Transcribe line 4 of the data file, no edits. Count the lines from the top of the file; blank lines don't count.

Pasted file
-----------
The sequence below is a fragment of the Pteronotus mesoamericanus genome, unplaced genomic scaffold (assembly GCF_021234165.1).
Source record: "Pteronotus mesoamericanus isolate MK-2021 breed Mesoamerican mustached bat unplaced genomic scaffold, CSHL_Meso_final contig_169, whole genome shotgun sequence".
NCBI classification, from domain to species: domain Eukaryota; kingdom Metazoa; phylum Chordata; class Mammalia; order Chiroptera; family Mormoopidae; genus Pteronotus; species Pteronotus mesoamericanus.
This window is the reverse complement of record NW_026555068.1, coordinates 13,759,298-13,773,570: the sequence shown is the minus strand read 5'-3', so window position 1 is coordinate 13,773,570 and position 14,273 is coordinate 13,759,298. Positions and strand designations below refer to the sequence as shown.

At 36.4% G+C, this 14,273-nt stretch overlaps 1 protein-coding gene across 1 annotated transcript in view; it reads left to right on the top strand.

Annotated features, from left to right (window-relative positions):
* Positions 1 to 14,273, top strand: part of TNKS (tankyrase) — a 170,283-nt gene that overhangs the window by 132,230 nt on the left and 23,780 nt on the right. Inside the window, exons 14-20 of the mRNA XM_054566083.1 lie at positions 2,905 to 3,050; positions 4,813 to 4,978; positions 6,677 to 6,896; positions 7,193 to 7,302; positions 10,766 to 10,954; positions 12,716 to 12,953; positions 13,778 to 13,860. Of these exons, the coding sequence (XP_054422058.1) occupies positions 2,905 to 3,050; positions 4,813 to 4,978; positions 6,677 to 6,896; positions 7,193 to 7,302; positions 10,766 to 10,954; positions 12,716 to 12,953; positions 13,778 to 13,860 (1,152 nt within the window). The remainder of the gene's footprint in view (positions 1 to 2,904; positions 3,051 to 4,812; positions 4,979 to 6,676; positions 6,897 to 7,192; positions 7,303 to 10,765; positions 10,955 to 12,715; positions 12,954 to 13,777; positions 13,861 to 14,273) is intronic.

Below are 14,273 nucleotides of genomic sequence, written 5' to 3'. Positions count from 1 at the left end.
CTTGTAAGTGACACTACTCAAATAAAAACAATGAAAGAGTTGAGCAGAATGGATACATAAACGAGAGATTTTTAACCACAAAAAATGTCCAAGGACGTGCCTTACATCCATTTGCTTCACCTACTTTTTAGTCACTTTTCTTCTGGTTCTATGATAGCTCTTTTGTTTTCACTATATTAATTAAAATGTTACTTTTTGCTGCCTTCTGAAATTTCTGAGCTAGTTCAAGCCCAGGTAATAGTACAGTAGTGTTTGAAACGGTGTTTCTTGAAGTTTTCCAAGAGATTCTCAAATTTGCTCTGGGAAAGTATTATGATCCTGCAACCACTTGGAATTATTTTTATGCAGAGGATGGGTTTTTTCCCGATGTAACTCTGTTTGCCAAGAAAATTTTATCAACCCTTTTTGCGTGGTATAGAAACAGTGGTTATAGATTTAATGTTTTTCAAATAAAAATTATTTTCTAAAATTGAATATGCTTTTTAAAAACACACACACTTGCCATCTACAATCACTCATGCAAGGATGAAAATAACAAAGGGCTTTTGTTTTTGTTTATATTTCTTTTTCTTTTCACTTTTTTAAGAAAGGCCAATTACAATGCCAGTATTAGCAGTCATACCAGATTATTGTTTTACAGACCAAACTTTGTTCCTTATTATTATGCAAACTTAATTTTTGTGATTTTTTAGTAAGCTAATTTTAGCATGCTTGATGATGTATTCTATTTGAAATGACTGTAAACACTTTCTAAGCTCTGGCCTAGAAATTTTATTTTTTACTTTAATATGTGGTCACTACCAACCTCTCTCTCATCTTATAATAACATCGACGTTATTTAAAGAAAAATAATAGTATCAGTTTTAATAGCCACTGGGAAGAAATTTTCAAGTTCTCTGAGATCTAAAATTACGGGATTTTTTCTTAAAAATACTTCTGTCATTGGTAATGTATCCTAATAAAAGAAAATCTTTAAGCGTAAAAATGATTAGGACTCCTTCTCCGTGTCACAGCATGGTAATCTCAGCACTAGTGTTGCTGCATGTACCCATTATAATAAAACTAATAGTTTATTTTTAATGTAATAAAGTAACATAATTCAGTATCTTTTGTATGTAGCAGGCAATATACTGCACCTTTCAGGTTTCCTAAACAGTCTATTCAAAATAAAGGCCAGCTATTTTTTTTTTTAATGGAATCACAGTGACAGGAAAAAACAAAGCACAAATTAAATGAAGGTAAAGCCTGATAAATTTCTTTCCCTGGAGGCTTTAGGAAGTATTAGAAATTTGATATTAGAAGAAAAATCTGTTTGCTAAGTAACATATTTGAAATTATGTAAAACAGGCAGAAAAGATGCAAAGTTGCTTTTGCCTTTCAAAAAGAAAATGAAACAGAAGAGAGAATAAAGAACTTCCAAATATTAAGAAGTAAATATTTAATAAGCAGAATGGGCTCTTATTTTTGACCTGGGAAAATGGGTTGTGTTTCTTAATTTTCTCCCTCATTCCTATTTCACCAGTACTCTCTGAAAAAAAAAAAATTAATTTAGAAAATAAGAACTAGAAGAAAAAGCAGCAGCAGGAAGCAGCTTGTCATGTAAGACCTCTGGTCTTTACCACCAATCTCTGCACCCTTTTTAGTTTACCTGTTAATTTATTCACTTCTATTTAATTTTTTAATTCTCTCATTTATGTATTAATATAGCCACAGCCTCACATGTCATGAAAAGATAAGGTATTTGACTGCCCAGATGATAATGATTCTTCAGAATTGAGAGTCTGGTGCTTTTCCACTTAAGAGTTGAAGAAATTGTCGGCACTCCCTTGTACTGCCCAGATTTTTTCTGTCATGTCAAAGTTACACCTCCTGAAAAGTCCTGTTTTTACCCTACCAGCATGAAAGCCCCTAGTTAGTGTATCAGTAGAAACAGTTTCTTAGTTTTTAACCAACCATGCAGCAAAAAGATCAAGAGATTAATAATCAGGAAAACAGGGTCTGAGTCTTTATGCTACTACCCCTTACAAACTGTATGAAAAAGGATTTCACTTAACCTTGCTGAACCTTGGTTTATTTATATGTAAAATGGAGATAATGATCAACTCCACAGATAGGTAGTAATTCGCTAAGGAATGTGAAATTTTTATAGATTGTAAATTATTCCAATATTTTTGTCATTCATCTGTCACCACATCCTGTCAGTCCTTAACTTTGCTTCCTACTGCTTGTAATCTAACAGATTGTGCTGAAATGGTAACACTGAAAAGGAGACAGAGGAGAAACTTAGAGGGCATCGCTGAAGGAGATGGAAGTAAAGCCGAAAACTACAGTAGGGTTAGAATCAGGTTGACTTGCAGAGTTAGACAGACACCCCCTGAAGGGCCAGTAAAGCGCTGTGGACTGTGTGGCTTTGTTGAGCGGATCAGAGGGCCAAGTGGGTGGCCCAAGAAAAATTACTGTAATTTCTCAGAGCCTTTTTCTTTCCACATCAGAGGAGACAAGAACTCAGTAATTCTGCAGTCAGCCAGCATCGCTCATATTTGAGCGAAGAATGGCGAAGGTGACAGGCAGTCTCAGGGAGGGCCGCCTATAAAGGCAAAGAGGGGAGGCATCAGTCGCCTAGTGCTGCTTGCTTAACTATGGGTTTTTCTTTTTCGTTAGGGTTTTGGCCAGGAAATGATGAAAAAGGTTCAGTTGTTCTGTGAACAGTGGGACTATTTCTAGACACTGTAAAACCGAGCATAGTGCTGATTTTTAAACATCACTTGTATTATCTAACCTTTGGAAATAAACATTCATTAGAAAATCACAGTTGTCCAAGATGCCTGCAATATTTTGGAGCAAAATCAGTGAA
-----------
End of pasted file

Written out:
This window is the reverse complement of record NW_026555068.1, coordinates 13,759,298-13,773,570: the sequence shown is the minus strand read 5'-3', so window position 1 is coordinate 13,773,570 and position 14,273 is coordinate 13,759,298. Positions and strand designations below refer to the sequence as shown.